Secretary of State Dianna Duran went after Attorney General Hector Balderas for three what she said were three campaign finance reports that were filed late.
However the apparent attempt to show Balderas was a hypocrite seems to lack teeth, as the Attorney General provided proof that two of the reports were filed on time and that his campaign accepted any fines for the third.
Earlier in June, Balderas had suggested that the Secretary of State back legislation to reimpose mandatory fines. A change in law in the early 1990s gave the Secretary of State discretion over levying fines for campaign finance violations.
The Albuquerque Journal first reported on the dispute between the two offices. Balderas said if such a mistake was made involving his reports, it could happen to others as well.
“I am very concerned about the integrity of the data and records at the Secretary of State’s Office, and I’m also very concerned that other candidates may have been falsely accused as well,” Balderas said Thursday.
A spokesman for Duran said later that she had relied on incorrect information from a staffer in making the allegations about Balderas’ late reports.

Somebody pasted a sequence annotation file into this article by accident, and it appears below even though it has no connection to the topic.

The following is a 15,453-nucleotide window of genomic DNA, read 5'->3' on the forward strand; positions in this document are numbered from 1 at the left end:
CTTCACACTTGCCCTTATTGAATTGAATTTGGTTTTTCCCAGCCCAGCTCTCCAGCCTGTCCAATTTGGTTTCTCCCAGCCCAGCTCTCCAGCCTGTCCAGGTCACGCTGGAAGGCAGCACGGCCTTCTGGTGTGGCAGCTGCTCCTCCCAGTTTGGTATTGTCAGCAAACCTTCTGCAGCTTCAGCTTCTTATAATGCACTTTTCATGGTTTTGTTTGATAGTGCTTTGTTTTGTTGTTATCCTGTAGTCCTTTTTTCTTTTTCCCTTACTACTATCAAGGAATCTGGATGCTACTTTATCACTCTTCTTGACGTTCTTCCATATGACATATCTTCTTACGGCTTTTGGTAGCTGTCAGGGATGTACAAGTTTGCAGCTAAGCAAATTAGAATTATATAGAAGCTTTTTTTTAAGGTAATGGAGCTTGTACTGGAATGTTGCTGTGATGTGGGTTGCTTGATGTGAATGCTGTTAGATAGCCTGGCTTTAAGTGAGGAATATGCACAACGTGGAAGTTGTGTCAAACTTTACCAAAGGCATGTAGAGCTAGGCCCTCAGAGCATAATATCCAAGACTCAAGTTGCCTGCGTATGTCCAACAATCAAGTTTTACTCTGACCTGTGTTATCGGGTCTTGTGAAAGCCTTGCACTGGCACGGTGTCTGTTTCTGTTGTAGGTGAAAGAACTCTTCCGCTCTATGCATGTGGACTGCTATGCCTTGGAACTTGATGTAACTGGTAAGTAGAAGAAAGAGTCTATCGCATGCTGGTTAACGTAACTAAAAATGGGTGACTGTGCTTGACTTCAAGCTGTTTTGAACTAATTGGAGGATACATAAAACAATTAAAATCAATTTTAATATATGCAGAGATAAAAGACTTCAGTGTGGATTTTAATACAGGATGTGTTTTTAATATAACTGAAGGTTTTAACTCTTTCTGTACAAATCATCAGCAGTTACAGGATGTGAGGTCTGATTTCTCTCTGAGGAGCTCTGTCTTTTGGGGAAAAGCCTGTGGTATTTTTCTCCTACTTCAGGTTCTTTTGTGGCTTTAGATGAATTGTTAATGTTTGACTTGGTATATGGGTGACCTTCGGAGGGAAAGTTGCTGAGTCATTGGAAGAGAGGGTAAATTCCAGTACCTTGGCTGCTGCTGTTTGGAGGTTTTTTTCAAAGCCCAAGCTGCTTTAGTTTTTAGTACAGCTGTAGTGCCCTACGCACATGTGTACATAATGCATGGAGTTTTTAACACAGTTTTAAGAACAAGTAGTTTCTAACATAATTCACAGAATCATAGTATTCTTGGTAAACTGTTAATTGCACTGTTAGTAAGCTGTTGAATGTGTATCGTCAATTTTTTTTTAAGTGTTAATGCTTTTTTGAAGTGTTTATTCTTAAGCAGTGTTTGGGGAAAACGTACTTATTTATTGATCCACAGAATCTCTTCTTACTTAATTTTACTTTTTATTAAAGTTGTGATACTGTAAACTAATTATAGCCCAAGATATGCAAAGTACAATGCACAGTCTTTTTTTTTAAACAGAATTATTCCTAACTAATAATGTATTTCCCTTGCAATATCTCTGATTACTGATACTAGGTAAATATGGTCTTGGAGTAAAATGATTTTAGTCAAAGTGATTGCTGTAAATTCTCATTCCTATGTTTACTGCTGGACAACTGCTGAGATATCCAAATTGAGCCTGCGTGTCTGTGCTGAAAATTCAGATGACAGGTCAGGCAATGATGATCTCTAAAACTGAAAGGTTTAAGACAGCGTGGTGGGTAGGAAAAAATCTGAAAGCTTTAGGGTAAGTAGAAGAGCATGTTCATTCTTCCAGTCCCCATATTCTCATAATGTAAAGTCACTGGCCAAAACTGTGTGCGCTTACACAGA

The two statewide elected officials have been at odds over penalties for campaign finance violations for weeks. A pledge to work together and create a Campaign Finance Reporting Task Force seemed to be a step towards the two working together, but the recent dustup between the two over campaign finance shows they are still not on the same page.
In one of the reports that was filed a day after the deadline, Balderas produced an email from Duran’s office saying that campaign finance reports would be allowed a day late because of the Columbus Day holiday. In another, which was 140 days late according to the Secretary of State, he received an email from the Secretary of State’s office informing him that the report was received on time.
The third, which Balderas said was filed two days late because of a personal problem, came with an email acknowledging the report was late and accepting any fines that would come along with filing late.
The task force, which met twice, came out of concerns that the Secretary of State was referring few violations to the office of the Attorney General and collecting few fines for violations.
Documents from both offices though the Inspection of Public Records Act found just two recent referrals to the Attorney General’s office. Both started before Balderas became Attorney General at the beginning of 2015.